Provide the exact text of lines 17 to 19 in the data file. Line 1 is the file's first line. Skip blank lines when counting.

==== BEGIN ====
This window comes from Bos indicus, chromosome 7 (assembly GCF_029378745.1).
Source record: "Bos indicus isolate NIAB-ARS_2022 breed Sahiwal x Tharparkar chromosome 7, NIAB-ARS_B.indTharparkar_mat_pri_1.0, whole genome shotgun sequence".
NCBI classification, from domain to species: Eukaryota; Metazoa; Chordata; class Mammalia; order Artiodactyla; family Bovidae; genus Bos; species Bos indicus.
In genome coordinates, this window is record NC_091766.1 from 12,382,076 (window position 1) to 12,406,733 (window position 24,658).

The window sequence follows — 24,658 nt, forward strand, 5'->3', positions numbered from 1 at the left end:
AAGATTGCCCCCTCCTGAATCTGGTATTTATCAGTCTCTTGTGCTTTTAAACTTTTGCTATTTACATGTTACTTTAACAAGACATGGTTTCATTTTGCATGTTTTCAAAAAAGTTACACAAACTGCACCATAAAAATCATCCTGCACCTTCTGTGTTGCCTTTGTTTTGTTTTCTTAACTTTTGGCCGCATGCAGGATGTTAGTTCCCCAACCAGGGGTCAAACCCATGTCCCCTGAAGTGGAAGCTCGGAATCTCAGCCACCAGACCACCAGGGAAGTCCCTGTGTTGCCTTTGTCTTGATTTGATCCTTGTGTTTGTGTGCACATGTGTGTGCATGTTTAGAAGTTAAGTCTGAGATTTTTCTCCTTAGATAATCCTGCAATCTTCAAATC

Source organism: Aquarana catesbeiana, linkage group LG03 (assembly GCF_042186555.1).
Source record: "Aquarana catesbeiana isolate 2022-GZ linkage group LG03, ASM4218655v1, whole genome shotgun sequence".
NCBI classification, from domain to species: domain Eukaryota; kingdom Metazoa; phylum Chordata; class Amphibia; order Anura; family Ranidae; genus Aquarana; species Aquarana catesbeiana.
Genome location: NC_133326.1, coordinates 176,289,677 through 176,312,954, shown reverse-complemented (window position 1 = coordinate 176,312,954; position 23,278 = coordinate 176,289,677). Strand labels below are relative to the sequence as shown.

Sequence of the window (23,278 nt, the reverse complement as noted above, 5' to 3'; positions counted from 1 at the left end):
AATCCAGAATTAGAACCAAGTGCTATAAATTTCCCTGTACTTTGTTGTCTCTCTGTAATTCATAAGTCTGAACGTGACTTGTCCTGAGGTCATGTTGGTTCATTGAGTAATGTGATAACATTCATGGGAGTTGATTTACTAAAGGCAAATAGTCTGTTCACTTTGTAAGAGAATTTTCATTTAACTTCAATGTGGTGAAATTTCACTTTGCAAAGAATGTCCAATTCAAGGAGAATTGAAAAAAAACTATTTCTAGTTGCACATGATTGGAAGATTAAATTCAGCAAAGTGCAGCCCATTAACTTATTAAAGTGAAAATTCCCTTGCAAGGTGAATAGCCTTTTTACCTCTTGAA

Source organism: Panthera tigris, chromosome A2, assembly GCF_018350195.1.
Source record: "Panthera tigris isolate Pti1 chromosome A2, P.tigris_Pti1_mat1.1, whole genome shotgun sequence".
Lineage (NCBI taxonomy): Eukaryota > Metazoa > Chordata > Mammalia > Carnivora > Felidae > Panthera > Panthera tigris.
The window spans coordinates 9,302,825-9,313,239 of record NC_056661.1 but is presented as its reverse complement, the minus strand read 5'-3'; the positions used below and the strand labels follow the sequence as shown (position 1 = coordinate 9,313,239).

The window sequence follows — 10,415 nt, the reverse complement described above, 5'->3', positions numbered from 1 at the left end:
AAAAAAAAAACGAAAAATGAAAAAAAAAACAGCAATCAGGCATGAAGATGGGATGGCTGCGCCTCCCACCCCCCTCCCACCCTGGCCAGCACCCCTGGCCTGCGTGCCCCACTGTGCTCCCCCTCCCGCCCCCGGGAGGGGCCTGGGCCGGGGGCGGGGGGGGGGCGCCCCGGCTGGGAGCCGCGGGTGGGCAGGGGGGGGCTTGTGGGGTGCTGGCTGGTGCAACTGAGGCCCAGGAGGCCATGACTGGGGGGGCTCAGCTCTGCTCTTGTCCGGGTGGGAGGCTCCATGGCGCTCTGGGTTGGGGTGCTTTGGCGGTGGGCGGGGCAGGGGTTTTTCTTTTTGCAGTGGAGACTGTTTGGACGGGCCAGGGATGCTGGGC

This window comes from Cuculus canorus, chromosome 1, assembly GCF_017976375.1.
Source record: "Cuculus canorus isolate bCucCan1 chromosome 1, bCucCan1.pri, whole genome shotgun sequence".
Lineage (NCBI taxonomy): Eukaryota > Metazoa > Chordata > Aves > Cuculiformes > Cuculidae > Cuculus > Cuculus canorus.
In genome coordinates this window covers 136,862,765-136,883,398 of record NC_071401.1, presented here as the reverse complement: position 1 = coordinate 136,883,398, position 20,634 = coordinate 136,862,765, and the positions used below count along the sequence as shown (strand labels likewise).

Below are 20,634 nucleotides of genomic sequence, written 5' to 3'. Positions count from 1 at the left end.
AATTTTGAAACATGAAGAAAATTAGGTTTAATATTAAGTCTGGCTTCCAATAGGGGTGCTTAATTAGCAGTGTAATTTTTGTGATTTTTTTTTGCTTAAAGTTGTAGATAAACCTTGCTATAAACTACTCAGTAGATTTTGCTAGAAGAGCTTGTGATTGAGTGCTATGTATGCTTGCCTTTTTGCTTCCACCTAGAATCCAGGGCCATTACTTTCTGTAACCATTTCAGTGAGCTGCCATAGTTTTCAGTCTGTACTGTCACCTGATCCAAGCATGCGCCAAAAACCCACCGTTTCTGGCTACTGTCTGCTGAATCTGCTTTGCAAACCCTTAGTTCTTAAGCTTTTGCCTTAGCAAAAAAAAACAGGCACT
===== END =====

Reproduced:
The window sequence follows — 10,415 nt, the reverse complement described above, 5'->3', positions numbered from 1 at the left end:
AAAAAAAAAACGAAAAATGAAAAAAAAAACAGCAATCAGGCATGAAGATGGGATGGCTGCGCCTCCCACCCCCCTCCCACCCTGGCCAGCACCCCTGGCCTGCGTGCCCCACTGTGCTCCCCCTCCCGCCCCCGGGAGGGGCCTGGGCCGGGGGCGGGGGGGGGGCGCCCCGGCTGGGAGCCGCGGGTGGGCAGGGGGGGGCTTGTGGGGTGCTGGCTGGTGCAACTGAGGCCCAGGAGGCCATGACTGGGGGGGCTCAGCTCTGCTCTTGTCCGGGTGGGAGGCTCCATGGCGCTCTGGGTTGGGGTGCTTTGGCGGTGGGCGGGGCAGGGGTTTTTCTTTTTGCAGTGGAGACTGTTTGGACGGGCCAGGGATGCTGGGC

This window comes from Cuculus canorus, chromosome 1, assembly GCF_017976375.1.